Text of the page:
Submitted by Aramark
Originally published on Aramark.com
As part of Aramark’s sustainability plan, chefs across the company have been working to create more recipes that are better for people and better for the environment.
The effort has led to the emphasis on what Aramark calls plant-forward eating—that is, menus that focus on plant-based foods such as vegetables, fruits, whole grains, and legumes as the stars of the plate while decreasing or eliminating the fish, meat, and dairy diners consume.
Aramark Germany has been developing and offering menus that are gentle on the climate for a decade now under their Earth Week label. And they've recently introduced a series of plant-forward recipes based on recommendations from scientists at the EAT-Lancet Commission who urge a global transformation of food systems to make a positive impact on people’s health and to reduce food’s environmental footprint.
"The EAT-Lancet Commission’s Planetary Health Diet reduces the environmental footprint while having a positive impact on health," said Ulrike Moessner, Head of Culinary Creation and Nutrition, Aramark Germany. Moessner is also a nutritionist, an expert in nutritional science, and a member of Aramark's sustainability council in Germany. "Our team has created delicious and exciting recipes that we know our customers will enjoy and at the same time are based on scientific guidelines.”
Introduced during Earth Week in October, the Aramark Planetary Health Diet recipes include dishes such as Vegetable Noodles with Caramelized Carrot, Pumpkin and Parsley Foam; Baked Kohlrabi with Buckwheat, Spinach and Smoked Tofu; and Lentil Risotto with Root Vegetables, Gremolata and Walnut Crunch (pictured at top).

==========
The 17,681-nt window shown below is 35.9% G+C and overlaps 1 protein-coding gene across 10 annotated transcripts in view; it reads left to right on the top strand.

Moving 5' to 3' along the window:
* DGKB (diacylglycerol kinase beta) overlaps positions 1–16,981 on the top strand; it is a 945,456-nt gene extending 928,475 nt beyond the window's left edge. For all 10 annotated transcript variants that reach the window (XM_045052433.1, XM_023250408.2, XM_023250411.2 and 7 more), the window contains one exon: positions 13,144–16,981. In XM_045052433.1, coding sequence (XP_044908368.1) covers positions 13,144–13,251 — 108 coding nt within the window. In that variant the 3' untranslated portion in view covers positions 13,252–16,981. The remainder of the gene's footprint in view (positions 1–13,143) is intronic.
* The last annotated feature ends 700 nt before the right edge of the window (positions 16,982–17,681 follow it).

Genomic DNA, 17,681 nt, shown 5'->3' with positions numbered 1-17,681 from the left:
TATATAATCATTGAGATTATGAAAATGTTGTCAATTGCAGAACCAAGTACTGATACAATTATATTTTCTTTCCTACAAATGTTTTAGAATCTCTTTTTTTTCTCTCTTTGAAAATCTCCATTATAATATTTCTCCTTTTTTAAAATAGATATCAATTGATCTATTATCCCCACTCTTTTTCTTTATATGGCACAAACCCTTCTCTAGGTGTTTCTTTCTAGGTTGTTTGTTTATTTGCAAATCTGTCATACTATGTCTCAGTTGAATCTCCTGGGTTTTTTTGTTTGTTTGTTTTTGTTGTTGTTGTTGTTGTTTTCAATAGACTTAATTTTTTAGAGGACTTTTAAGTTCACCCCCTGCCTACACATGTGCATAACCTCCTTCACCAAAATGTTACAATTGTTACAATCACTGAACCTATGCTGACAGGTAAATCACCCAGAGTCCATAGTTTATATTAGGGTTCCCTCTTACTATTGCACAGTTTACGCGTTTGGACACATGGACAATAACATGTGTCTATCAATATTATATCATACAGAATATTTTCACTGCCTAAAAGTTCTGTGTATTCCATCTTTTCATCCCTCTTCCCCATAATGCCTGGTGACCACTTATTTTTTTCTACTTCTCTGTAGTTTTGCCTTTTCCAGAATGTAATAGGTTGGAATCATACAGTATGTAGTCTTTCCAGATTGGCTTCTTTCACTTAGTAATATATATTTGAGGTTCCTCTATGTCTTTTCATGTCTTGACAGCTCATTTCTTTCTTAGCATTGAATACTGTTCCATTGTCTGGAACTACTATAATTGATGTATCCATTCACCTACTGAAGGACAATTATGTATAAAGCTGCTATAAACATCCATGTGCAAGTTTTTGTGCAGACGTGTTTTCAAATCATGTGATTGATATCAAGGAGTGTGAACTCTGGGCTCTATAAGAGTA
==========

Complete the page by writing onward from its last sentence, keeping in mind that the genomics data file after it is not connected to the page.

The Planetary Health Diet menus are offered in all 500 Aramark-managed corporate restaurants in Germany.
To transparently demonstrate how climate-friendly the dishes are, the team partnered with Eaternity to calculate the CO2 emissions of the recipes. Each portion generates about 600g CO2 per portion, which is significantly lower than most industry standards.
Another way the Aramark Germany team is reducing the environmental impact of the food they serve is by promoting the use of “crooked” fruits and vegetables (sometimes called “ugly foods” in the US).
These are fruits and vegetables that have physical imperfections like bumps or minor blemishes and which often end up in landfills because of appearance. However, they maintain the same great taste and nutritional profiles as any other produce.
“Optical peculiarities in fruits and vegetables can lead to as much as 30 percent of a crop being sorted out,” said Moessner. “We have been actively promoting the use of crooked fruits and vegetables for years to reduce food waste and this month we expanded our cooperation with a group called Querfeld to further our contribution to climate protection."
More About Eating Plant-Forward
Aramark has been increasing the company’s emphasis on eating more fruits, vegetables, whole grains, beans, and seeds for some time—and for good reason.
Eating a plant-forward diet has become incredibly popular with diners and has been touted by medical and health organizations such as the American Heart Association.
In early October 2022, Aramark announced that by 2025 44 percent of its residential dining menu offerings at more than 250 colleges and universities in the US will be plant-based. The announcement was part of a longstanding collaboration between the company and the Humane Society of the United States.
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